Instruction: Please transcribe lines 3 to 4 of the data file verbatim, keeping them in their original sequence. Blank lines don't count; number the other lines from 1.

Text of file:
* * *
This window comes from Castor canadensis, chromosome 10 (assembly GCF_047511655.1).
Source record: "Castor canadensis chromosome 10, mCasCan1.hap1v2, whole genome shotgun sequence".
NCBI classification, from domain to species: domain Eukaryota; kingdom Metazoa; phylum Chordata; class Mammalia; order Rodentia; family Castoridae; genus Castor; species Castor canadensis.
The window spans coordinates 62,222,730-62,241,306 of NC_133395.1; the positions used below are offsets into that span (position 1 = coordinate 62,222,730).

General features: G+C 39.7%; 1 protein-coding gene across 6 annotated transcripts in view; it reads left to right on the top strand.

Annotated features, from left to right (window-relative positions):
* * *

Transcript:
NCBI classification, from domain to species: domain Eukaryota; kingdom Metazoa; phylum Chordata; class Mammalia; order Rodentia; family Castoridae; genus Castor; species Castor canadensis.
The window spans coordinates 62,222,730-62,241,306 of NC_133395.1; the positions used below are offsets into that span (position 1 = coordinate 62,222,730).